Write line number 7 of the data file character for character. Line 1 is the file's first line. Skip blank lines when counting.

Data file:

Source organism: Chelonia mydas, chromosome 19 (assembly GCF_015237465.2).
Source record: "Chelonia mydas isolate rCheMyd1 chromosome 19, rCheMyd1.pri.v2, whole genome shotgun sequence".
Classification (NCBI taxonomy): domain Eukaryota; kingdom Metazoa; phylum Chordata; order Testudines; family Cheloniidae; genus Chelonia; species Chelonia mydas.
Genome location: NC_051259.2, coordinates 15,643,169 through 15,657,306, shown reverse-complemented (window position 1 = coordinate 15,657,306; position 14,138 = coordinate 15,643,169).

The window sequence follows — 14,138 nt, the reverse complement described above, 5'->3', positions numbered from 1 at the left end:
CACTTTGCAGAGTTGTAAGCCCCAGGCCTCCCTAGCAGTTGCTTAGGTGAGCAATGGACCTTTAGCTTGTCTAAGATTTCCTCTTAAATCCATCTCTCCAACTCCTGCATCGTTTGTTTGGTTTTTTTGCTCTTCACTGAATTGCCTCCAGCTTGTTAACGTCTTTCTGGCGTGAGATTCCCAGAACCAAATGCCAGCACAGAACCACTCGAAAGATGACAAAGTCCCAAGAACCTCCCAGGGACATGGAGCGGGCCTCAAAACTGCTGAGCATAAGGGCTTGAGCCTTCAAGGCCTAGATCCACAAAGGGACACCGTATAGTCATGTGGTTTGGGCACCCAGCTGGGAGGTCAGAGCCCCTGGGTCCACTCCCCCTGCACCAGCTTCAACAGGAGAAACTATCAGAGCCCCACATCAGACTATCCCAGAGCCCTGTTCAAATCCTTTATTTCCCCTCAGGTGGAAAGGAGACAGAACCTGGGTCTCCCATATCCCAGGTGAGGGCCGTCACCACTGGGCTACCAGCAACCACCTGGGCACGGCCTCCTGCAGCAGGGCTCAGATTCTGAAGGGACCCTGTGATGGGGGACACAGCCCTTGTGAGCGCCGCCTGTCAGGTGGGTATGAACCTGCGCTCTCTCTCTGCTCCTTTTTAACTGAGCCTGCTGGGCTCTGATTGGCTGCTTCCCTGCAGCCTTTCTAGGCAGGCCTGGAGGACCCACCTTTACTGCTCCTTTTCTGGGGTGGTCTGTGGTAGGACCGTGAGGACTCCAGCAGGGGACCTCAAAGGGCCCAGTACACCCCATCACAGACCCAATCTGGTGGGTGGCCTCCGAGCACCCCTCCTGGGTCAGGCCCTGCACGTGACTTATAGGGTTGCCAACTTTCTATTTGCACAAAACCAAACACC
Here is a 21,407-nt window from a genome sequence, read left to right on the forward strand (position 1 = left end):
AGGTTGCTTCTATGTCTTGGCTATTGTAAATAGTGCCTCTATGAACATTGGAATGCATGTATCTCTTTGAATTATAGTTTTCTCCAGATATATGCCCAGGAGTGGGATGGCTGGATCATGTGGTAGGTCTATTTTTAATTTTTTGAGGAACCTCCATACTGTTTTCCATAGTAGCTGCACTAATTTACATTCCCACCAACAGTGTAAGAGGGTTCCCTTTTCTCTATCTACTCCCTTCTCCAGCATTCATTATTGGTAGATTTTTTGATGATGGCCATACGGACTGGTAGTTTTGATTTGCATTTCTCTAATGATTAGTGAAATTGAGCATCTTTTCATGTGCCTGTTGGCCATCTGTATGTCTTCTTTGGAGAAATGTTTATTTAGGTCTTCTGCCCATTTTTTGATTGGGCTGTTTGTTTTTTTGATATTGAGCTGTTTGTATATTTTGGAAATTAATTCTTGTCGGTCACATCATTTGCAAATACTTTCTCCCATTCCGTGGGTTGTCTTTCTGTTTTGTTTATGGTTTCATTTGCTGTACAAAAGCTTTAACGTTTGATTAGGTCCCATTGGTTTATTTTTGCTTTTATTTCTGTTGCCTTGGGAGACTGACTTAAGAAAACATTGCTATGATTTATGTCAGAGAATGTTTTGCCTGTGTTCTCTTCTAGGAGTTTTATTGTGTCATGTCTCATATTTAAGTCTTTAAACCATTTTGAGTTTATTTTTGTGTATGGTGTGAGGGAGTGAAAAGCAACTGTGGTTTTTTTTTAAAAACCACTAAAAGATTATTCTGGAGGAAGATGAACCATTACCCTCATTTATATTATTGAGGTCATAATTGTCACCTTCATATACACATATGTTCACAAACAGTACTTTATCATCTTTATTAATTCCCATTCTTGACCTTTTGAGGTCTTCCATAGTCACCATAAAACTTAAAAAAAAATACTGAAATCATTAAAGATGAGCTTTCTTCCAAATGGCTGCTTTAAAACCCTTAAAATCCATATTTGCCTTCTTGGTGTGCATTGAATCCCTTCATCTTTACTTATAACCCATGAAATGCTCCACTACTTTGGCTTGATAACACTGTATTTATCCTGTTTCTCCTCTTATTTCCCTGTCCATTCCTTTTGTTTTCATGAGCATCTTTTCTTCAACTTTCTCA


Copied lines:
Here is a 21,407-nt window from a genome sequence, read left to right on the forward strand (position 1 = left end):